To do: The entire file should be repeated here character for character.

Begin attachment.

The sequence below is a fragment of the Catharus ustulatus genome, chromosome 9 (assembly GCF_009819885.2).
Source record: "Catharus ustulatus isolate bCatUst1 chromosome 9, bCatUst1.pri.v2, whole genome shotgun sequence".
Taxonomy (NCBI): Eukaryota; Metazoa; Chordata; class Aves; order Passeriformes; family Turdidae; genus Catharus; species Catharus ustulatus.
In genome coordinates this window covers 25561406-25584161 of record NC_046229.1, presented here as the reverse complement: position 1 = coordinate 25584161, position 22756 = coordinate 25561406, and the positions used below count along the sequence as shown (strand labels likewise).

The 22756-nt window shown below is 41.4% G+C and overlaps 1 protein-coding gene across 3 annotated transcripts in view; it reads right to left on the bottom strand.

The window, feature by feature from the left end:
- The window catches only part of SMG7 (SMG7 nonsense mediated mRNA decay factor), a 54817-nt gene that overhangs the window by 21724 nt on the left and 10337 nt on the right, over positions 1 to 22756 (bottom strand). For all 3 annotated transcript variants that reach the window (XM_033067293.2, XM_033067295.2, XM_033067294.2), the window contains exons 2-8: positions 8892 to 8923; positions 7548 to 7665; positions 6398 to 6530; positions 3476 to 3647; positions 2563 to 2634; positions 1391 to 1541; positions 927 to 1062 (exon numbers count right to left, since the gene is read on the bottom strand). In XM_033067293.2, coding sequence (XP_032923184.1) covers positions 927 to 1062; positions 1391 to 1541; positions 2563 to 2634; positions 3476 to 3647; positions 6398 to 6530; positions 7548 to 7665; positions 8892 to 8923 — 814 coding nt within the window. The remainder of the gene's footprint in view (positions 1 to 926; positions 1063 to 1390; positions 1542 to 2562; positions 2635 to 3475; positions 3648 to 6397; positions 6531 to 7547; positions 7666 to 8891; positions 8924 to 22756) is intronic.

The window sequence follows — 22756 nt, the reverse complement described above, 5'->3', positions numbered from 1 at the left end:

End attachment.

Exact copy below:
The sequence below is a fragment of the Catharus ustulatus genome, chromosome 9 (assembly GCF_009819885.2).
Source record: "Catharus ustulatus isolate bCatUst1 chromosome 9, bCatUst1.pri.v2, whole genome shotgun sequence".
Taxonomy (NCBI): Eukaryota; Metazoa; Chordata; class Aves; order Passeriformes; family Turdidae; genus Catharus; species Catharus ustulatus.
In genome coordinates this window covers 25561406-25584161 of record NC_046229.1, presented here as the reverse complement: position 1 = coordinate 25584161, position 22756 = coordinate 25561406, and the positions used below count along the sequence as shown (strand labels likewise).

The 22756-nt window shown below is 41.4% G+C and overlaps 1 protein-coding gene across 3 annotated transcripts in view; it reads right to left on the bottom strand.

The window, feature by feature from the left end:
- The window catches only part of SMG7 (SMG7 nonsense mediated mRNA decay factor), a 54817-nt gene that overhangs the window by 21724 nt on the left and 10337 nt on the right, over positions 1 to 22756 (bottom strand). For all 3 annotated transcript variants that reach the window (XM_033067293.2, XM_033067295.2, XM_033067294.2), the window contains exons 2-8: positions 8892 to 8923; positions 7548 to 7665; positions 6398 to 6530; positions 3476 to 3647; positions 2563 to 2634; positions 1391 to 1541; positions 927 to 1062 (exon numbers count right to left, since the gene is read on the bottom strand). In XM_033067293.2, coding sequence (XP_032923184.1) covers positions 927 to 1062; positions 1391 to 1541; positions 2563 to 2634; positions 3476 to 3647; positions 6398 to 6530; positions 7548 to 7665; positions 8892 to 8923 — 814 coding nt within the window. The remainder of the gene's footprint in view (positions 1 to 926; positions 1063 to 1390; positions 1542 to 2562; positions 2635 to 3475; positions 3648 to 6397; positions 6531 to 7547; positions 7666 to 8891; positions 8924 to 22756) is intronic.

The window sequence follows — 22756 nt, the reverse complement described above, 5'->3', positions numbered from 1 at the left end: